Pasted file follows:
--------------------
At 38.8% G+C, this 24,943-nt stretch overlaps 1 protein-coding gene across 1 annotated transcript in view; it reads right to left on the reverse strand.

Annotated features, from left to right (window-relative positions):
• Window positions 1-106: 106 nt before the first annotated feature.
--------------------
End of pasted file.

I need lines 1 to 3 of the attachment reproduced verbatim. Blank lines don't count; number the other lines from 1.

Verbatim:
At 38.8% G+C, this 24,943-nt stretch overlaps 1 protein-coding gene across 1 annotated transcript in view; it reads right to left on the reverse strand.

Annotated features, from left to right (window-relative positions):
• Window positions 1-106: 106 nt before the first annotated feature.